Course: The philosophy of experiment from Bacon to Newton

Wednesday 10-14, Room Constantin Noicavonguericke2-1

This course aims to offer an overview of the emergence, in the seventeenth century, of a new philosophy of (scientific) experimentation. Our discussions will focus on experiments and observations, experimental recordings, as well as methodological, epistemological and metaphysical considerations regarding the meaning, nature, functions and purposes of experimentation.

This is a problem based, “hands-on” course. We will read and discuss texts, imagine and attempt to recreate experiments. Students will be required to imagine themselves as taking active part in seventeenth century conversations, controversies and debates. Writing assignments (see below) will reflect this purpose: students will be required to imagine themselves as actors in a debate and write accordingly (letters to Galileo, memos of a philosophical conversations, an update status of a scientific society etc.)

1. (October 4) Experiment and (scientific) reasoning in the Aristotelian tradition and beyond. An overview of the traditional roles of experimentation (illustrative, pedagogical, rhetorical, investigative). Discussion of some major concepts (scientia, experientia, experimentum etc.)kircher-sunflower

2. (October 11) Experiments and experimental groups in the first part of the seventeenth century (who was making experiments and why? Real experiments and imaginary experiments, experiments and the first societies). Readings: Thomas Sprat, History of the Royal Society (Book II, fragments – see pages in the drop-box), Francis Bacon, New Atlantis (description of the Solomon’s House “laboratories” see fragments in the drop-box).

2. (October 19) Taming the tradition of natural magic: Experiments in Francis Bacon and Giovan Battista della Porta. (The discussion will cover topics such as: wonders, secrets and scientia. Science and the categories of the “un-natural” (monsters, fabulous stories, preternatural events, supernatural events, impossible objects).)  But we will mainly look into the purpose of devising and performing complex experiments. Readings:Francis Bacon, Sylva Sylvarum, Century I, exp 14-16, (see a translation here). Della Porta, Natural magick, Book I, 1-6, and Book XVIII, 1-8, (you can use this resource) Francis Bacon, Sylva Sylvarum, IV, exp 352, Century IV, 301-351 (see here for a translation).porta-separation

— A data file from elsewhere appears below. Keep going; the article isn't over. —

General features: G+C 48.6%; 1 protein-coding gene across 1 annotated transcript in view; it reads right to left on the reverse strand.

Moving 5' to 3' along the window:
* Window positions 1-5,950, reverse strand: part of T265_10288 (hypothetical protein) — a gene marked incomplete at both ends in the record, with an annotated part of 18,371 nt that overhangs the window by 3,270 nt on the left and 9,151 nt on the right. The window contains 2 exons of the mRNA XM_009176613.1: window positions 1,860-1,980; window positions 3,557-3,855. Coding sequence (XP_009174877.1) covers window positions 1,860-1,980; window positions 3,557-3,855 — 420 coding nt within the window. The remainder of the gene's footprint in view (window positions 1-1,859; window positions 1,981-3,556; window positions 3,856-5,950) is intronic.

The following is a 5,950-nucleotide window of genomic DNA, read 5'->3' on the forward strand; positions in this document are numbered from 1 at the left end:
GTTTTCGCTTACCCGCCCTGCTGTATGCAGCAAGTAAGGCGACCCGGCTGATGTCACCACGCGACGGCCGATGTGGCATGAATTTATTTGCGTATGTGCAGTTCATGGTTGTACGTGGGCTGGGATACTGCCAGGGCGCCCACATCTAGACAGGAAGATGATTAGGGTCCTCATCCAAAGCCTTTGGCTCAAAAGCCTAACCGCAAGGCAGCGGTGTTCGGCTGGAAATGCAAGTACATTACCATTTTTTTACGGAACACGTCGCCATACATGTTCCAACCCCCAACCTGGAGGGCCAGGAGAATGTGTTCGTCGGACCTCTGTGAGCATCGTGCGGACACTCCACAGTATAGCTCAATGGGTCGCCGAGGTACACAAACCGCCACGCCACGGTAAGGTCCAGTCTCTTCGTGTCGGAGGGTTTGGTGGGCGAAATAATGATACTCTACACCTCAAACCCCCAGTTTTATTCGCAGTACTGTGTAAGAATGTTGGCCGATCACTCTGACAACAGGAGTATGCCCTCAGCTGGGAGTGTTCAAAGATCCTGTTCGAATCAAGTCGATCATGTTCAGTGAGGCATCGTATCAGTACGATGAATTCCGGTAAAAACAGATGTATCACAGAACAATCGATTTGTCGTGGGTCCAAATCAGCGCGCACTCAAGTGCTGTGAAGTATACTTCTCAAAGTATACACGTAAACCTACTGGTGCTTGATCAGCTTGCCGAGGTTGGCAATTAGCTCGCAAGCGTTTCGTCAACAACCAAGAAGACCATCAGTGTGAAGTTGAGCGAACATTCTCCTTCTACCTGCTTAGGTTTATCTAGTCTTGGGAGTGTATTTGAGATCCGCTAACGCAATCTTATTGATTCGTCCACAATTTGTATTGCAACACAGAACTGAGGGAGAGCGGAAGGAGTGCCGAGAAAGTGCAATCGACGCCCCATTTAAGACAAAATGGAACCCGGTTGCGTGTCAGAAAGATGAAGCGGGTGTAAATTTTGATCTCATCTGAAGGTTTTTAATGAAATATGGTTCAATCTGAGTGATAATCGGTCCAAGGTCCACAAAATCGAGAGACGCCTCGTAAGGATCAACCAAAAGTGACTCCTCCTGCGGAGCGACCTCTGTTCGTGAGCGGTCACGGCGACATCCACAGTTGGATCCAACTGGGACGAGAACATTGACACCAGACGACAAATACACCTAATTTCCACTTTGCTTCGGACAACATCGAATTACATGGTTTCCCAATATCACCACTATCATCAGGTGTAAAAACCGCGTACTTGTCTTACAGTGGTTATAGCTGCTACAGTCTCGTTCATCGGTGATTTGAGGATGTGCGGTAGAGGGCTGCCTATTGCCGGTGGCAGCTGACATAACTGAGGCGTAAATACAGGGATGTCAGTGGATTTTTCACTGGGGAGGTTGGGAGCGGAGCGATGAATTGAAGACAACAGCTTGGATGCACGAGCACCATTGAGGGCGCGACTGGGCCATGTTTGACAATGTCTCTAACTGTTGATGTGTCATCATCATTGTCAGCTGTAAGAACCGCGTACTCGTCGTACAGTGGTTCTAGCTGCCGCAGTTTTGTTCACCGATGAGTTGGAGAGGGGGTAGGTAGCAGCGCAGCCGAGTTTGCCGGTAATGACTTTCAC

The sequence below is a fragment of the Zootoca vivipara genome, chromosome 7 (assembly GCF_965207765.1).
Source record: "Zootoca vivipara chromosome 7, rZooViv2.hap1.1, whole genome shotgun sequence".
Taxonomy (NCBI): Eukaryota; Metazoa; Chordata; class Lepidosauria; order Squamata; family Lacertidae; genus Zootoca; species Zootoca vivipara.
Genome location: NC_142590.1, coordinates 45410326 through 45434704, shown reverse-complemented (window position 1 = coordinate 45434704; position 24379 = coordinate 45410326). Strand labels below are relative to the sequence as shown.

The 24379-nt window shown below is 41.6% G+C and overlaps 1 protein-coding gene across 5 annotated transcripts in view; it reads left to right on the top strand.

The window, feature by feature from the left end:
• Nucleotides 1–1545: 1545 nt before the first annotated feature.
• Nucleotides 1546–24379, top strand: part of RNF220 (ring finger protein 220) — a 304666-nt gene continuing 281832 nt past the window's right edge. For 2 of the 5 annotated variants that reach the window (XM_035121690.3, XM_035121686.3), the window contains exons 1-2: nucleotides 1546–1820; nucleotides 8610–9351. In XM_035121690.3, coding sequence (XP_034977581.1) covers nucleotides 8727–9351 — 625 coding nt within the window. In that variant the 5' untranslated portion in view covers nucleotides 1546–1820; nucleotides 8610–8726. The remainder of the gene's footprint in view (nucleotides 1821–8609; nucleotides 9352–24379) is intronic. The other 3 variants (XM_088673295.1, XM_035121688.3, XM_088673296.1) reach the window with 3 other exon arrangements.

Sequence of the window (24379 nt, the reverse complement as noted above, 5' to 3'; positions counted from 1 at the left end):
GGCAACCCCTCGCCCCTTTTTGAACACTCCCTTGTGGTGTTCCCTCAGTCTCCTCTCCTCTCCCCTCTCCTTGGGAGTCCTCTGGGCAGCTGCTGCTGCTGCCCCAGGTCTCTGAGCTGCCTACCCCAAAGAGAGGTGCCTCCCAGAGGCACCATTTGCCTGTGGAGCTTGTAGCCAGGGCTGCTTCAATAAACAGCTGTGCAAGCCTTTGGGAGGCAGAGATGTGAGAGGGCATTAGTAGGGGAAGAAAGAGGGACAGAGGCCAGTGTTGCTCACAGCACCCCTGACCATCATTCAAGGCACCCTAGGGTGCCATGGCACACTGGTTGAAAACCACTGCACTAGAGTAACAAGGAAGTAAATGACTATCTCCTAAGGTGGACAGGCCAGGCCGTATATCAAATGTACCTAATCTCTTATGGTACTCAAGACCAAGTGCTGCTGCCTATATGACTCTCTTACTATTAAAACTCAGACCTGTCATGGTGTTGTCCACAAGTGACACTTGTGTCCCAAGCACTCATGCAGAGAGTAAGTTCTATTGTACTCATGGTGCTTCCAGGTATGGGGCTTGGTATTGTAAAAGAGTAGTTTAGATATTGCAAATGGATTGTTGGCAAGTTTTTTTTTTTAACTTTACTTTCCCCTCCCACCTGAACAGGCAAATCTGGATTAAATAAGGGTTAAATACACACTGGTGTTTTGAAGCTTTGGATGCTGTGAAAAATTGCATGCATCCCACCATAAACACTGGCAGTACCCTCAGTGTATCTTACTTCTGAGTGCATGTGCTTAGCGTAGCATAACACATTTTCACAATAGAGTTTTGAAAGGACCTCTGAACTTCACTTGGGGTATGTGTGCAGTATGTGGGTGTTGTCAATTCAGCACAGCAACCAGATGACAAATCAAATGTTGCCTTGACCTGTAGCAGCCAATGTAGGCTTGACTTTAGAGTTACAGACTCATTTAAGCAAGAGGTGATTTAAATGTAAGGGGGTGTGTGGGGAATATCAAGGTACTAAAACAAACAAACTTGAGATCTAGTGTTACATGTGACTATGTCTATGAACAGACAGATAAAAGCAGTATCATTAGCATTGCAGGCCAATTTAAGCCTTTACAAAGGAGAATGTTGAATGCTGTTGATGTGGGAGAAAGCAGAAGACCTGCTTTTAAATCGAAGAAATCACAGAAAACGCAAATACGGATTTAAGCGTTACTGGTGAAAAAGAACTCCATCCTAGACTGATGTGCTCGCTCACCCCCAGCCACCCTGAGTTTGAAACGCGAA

Supplementary readings: Dana Jalobeanu, Bacon’s apples: a case study in Baconian experimentation, în G.Gilioni et. all., Francis Bacon on Motion and Power, Springer 2016, Peter Dear, Miracles, experiments and the laws of nature, ISIS, 1990.

3. (November 2) Scientific observation and the construction of phenomena. The case of Galileo’s telescopic observations. Readings: Galileo, Sidereus nunciusjupiter-observations

Supplementary readings: Gingerich, van Helden, From occhiale to the printed page: the making of Sidereus Nuncius, Journal of the History of Astronomy, 35 (3003).

4. (November 9) The role of experimentation in illustrating a theory, demonstration, teaching and persuasion. Readings: Galileo, Dialogue, Day I.

Supplementary readings: Jardine, Demonstration, dialectic and Rhetoric in Galileo’s Dialogue, in Kelley, Popkin, The Shapes of Knowledge, Kluwer, 1991.

5. (November 16) Francis Bacon and the art of experimenting. Experientia literata. Readings: Bacon, De Augmentis Scientiarum (SEH vol. IV, book V), Bacon, Sylva Sylvarum, Centuria IV, 301-351

Supplementary readings: Dana Jalobeanu, Disciplining experience, în Perspectives on Science (2016); Laura Georgescu, A new form of knowledge: experientia literata, în Society and Politics (2012)

6. (November 23) Axioms and inductive generalizations. Francis Bacon and the interpretation of nature. Readings: Parasceve, Novum Organum Book II, (OFB XI 201-237)

7. (December 7) Experiments and baconian experimentation in the Royal Society. New roles for the(scientific) experiments? Readings: Birch, History of the Royal Society (fragments), Sprat, History of the Royal Society book II fragments (see readings in the drop-box)

8. (December 14) Experiments and hypotheses in the Royal Society: Cartesian versus Baconian methodologies? (the Newton-Hooke debate, see readings in the drop-box)

9. (January 11) Experimental philosophy and speculative philosophy. Two historiographic categories. Readings: P. Anstey, Speculative or experimental philosophy, in Anstey (2004), The Science of Nature, M. Feingold, Experimental philosophy (2015)

10. (January 18) Newton’s methodology: what role for experiments?

Written assignments:chemical-laboratory

Individual assignments:

  1. (November 2) Write a response to Galileo’ Sidereus nuncius. Imagine you are a colleague working on the same field (what is the field of SN? what discipline? is the book getting outside of the disciplinary boundaries? in which direction?). For an enthusiastic reply, see Kepler’s response (in the drop-box). For a critical reply see Clavius’ response (also in the drop-box)
  2. (November 9) Imagine you are Simplicio. Write a memo of the first day of Galieo’s Dialogue (for a background to the dialogue and its teaching aspects see Jardine 1991, Raphael 1993)

Group assignments: (in groups of 2)

  1. (December 7) Write an amended status of the Royal Society or a chart for a new society for the production of knowledge.
  2. (December 11) Write a letter in continuation of Newton-Hooke debate over the role of hypotheses (see the correspondence in the drop-box)